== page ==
overalls, as he patiently describes his classic tag image of a railway cowboy.
is a writer motif – the pipe smoke is going up and then it is trailing back to
signify movement as the train goes down the track,” he says. “I worked in the
train yards and my job was as a brakeman. I had a little free time so I started
making drawings. I made my first one on November 11, 1971,” he says as he
recalls the state of mind that he was in at the time as he began to tag
freights with the image and text that came to him clearly – and may have
perplexed other travellers.
came from a confused state. I was questioning everything. I was putting kind of
cryptic messages under my drawings. It was anybody’s guess as to its literal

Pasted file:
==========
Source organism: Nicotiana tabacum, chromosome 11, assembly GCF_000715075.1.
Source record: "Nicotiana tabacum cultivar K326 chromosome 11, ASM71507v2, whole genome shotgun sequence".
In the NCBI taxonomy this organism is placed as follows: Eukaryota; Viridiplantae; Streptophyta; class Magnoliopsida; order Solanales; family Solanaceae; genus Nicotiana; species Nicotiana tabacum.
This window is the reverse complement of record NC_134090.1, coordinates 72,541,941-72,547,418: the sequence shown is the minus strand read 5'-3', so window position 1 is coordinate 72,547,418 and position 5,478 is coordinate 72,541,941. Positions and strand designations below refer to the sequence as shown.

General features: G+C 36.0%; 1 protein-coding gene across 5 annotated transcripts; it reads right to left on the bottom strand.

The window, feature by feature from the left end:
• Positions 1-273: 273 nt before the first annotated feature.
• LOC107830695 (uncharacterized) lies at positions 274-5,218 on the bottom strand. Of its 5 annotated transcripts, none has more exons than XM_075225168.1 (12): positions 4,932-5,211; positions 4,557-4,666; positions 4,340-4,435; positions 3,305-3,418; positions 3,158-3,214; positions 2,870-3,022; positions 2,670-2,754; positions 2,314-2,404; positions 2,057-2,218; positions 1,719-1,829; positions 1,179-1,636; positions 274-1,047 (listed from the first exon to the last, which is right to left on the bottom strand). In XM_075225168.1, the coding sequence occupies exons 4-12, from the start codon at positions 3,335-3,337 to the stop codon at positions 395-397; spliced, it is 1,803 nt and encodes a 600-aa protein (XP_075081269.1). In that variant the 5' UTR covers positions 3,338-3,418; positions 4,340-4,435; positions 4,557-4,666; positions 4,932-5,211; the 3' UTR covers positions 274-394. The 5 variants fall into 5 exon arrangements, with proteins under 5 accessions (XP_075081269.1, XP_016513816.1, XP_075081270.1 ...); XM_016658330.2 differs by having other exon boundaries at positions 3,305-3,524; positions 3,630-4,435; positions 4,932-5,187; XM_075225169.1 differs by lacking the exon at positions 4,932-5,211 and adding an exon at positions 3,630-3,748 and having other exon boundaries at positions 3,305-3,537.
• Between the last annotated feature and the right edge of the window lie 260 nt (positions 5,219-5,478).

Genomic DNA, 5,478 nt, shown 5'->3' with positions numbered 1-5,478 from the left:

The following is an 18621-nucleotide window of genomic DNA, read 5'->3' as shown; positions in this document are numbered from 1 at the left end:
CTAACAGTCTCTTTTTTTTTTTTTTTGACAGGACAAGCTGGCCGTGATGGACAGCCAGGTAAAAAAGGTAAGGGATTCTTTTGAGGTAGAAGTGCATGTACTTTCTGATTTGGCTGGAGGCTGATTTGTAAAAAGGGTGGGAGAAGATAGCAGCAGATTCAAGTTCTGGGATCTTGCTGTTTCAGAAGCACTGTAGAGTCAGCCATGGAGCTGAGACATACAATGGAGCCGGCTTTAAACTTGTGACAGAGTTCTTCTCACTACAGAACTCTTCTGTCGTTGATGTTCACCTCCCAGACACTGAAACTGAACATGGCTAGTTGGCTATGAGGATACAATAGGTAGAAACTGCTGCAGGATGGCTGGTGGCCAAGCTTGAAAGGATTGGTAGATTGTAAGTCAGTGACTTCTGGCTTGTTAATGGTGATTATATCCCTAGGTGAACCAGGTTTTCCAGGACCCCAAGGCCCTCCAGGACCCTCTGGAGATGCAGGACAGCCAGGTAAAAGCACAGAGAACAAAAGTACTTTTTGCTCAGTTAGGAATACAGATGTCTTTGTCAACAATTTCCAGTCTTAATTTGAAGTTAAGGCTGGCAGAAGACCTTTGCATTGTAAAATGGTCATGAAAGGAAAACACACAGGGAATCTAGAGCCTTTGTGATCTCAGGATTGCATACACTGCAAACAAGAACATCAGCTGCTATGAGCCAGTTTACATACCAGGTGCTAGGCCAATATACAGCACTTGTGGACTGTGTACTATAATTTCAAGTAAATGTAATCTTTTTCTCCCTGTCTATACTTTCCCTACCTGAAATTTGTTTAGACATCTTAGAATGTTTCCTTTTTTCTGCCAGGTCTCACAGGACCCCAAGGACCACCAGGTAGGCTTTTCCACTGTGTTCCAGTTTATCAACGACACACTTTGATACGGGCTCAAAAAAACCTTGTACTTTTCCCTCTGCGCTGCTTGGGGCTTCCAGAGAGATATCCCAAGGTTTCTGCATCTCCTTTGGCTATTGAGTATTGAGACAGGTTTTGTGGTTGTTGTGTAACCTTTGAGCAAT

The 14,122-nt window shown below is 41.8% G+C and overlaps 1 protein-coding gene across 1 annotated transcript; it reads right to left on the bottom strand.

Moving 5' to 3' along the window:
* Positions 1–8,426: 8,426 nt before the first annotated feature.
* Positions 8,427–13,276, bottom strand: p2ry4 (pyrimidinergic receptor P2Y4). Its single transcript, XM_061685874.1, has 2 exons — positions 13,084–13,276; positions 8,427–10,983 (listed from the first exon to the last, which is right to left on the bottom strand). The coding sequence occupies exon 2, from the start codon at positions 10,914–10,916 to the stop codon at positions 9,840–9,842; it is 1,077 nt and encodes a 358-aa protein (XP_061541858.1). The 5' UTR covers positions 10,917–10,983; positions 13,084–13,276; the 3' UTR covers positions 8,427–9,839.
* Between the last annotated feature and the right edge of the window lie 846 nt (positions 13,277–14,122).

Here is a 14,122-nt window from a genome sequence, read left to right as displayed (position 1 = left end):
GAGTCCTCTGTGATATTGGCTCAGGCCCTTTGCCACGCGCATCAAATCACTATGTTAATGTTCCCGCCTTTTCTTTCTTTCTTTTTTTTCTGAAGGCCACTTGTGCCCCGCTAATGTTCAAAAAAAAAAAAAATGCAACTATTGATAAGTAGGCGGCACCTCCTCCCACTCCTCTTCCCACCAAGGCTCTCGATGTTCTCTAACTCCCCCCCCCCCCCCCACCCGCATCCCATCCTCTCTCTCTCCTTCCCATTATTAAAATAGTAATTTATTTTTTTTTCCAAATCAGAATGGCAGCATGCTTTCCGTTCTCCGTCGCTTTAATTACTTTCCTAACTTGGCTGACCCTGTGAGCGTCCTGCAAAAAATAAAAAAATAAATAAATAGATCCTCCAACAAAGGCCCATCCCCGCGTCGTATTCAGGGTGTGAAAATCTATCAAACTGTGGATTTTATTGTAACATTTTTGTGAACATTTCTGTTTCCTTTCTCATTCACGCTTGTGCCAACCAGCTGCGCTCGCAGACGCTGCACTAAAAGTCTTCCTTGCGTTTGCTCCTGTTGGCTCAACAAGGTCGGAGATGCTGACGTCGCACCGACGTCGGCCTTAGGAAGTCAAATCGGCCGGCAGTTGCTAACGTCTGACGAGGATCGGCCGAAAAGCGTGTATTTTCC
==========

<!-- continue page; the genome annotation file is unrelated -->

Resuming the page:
interpretation. I addressed some of them up to specific people but whether they
saw them or responded to them, I wouldn’t have any idea.”
it’s shipped in the crate its 550 pounds,” says Conlon as he stands by the 3-foot
high freight car re-creation on tracks and ties that is
hit with a couple of wild and colorful graffiti burners. “Here I’m going to
show you something,” he says as he pulls back the roof to reveal the narrow
coffin interior in rusted red. “So I’m going to hide some beer in here during
the opening party. This is like the fifth one of these I’ve made,” and he proudly
confides that one lives in the house of Robert Downey Jr.
Digging Deep to Take Risks
to rest on laurels and previous formulas of success, the show keeps a freshness
by presenting known entities pushing themselves further and taking creative risks;
a reflection of that spirit of experimentation we have always prized on the
writer Earsnot from Irak crew, now known professionally as Kunle Martin, said
he had been making work for the gallery containing elements of graffiti, but
felt they were too “safe”.